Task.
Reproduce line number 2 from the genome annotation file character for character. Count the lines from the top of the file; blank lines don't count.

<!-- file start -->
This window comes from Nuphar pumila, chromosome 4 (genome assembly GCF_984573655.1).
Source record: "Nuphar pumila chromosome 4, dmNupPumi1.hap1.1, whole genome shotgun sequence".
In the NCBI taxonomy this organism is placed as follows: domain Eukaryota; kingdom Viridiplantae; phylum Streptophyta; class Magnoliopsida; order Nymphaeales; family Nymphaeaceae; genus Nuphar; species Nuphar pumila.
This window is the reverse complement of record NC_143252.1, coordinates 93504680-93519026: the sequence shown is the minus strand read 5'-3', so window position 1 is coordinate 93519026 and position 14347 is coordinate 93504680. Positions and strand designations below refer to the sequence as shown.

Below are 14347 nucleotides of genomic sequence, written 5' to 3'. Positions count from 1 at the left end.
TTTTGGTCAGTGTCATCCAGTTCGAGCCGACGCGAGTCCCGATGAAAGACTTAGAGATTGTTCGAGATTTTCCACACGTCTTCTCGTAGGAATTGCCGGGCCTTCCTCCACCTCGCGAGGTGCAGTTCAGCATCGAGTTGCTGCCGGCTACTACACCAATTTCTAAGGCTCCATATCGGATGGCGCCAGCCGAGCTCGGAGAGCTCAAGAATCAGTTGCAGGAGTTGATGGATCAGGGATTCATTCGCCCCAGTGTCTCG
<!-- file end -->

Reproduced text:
Source record: "Nuphar pumila chromosome 4, dmNupPumi1.hap1.1, whole genome shotgun sequence".